But on that first cruise – in between numerous times at sea – it was interspersed with time in ports such as Hong Kong and Singapore – where I had my first Singapore Sling at the bar at the very British/very famous Hotel Raffles. Just watch the very old Charlie Chan movies to see what that hotel and bar looked like “back in my day.”

Mike, Dennis and Guy in Hong Kong – walking above the city where all the artists sold their wares.

When we weren’t patrolling the South China Seas we spent most of our time in Subic Bay. I had White friends and Black friends and Hispanic friends and Filipino friends, and as it turned out – just as I was getting out of the Navy I discovered that several of my friends where gay friends. In fact, I am the god father of one of those gay men’s sons – and that came about a few years after the Navy – and a year before he came out. You learn a lot, informally, every where you go.

You meet all kinds of people, every where you go.

The film chain where a 16mm film projector “fed” a TV Camera – I had two for continuous programming – no need to stop for reel changes.

Rewinding each film reel before sending it on to the next ship was a routine job task.

A pile of Programming from AFRTS – the Armed Forces Radio and TV Service – my source of Programming in 16mm film and 2 inch video media.

Wallace hanging out with friends Brousard and Jackson – Bill took the picture. All “last names” because that’s how it was.

In my Dress Blues before a day or two in Hong Kong – probably late ’73/early ’74 – the 2 stripes give that time frame away.

The old and the new in Hong Kong. That’s a Mercedes Benz – which is what most Taxis in Hong Kong were back then. The Rickshaws were the old style Taxis in Hong Kong – and I rode them both.

The Memorial Day after that – 1975 – I am on my 2nd WESTPAC – – which ended up a 13-month cruise – and we have already completed the evacuations of both Phnom Penh, Cambodia AND then Saigon South Viet Nam – earlier in April 1975. That helicopter in Miss Saigon – was from the USS Okinawa. LPH-3.

600 Sailors taking care of 2400 Marines. And my job was to keep all 3000 of them “occupied” after work hours with TV entertainment – and my 5 minute nightly newscast. To keep the fighting down. So I never ran the commercials. To keep the fighting down. After all – you don’t “train” Marines to kill all day long – and then send them down to the mess decks to eat with he sailors – without something happening. Get real.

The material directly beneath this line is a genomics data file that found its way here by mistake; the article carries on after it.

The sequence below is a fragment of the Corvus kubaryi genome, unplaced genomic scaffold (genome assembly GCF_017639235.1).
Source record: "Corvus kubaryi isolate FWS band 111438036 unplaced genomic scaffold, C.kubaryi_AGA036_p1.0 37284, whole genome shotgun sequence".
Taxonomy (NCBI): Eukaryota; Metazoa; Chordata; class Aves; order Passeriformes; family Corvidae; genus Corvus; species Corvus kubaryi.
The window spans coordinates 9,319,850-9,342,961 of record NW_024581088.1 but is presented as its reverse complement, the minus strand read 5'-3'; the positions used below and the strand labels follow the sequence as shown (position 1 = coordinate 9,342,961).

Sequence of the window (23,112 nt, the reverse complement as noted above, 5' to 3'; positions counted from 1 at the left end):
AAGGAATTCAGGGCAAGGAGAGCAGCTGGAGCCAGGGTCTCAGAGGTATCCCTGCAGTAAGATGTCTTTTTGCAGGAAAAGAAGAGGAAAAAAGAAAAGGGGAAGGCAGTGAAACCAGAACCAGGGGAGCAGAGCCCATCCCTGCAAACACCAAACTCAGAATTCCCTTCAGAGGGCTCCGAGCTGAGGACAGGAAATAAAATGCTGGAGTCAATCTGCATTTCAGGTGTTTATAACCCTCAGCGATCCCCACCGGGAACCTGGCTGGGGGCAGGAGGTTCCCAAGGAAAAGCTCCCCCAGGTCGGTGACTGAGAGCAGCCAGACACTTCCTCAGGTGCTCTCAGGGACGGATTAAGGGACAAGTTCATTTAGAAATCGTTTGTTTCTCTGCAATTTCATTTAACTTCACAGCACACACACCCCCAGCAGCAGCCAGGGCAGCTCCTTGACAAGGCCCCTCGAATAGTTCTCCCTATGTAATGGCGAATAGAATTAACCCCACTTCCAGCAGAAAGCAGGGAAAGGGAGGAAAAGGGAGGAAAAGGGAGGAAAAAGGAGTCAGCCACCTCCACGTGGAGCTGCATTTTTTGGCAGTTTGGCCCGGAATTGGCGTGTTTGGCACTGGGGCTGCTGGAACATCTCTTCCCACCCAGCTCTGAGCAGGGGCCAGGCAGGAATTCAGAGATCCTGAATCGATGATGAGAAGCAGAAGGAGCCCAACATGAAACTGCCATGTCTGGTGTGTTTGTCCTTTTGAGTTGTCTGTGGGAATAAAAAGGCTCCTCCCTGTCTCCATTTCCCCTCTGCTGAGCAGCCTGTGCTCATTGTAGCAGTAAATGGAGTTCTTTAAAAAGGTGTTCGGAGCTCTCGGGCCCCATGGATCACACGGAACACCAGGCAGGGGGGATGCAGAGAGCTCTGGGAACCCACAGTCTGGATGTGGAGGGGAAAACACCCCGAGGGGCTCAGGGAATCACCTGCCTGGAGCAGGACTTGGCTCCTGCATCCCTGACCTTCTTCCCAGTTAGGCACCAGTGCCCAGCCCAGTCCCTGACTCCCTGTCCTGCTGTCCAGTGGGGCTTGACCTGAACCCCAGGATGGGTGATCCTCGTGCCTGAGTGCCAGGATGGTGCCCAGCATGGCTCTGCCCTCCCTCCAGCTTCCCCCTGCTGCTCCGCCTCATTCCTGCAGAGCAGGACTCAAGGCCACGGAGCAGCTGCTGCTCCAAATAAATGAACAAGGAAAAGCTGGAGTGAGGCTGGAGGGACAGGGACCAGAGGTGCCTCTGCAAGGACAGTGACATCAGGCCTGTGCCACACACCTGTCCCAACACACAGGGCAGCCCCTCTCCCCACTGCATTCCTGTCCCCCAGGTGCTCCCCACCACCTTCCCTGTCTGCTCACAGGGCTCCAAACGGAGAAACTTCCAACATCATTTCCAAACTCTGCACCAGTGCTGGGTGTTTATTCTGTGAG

We were in Subic Bay – our home port away from home port. A bunch of us had bought 10-Speed bicycles and had gone out for a ride in the mountains surrounding the base.

I still have a “ticket” issued by the Shore Patrol for running a stop sign on base a couple of months later – when we returned from another ride in the mountains.

I had seen their jeep and had fully stopped at the sign before proceeding – but everybody I was with just rode through the stop sign – but you know how that goes – the SPs gave each and every one of us a ticket – our ration of **** – as it was referred to in the military back in those days.

But our ship was leaving the very next day – so we just all laughed about it. Sail on brother.

Memorial Day 2009.
Our troops serve us admirably in two concurrent war efforts. Plus elsewhere across the planet.

It is tough duty and the pay stinks. And the living conditions? Typically worse.

May I suggest you consider giving up your first class seat to anyone on board your flight sitting in coach in uniform? And call to their wait staff at the airport bar to have them bring you THAT bill – if they are in uniform? I don’t travel much at all anymore – so I cannot continue my practice of that.

Which is something I learned I learned from some British and Australian business men in Hong Kong (Kowloon actually) at Ned Kelly’s Last Stand – a favorite bar for us poor sailors on leave for a day or two – as they bought us pitcher after pitcher of beer – and said their thanks to us – EVERY time we went there. That bar is still there today. Click here.

Thanks to them. Thanks to those who serve us today. Thanks to those who have also served. Pay it Forward. Pay it Back.

To those who ask: Where is MY bailout?
They are in uniform – buster.

Next question? Something not so self-centered, not so self-absorbed.

Bless the troops – and let’s really take care of them upon their return. And take better care of their families while they serve. Pay for Performance. What price freedom?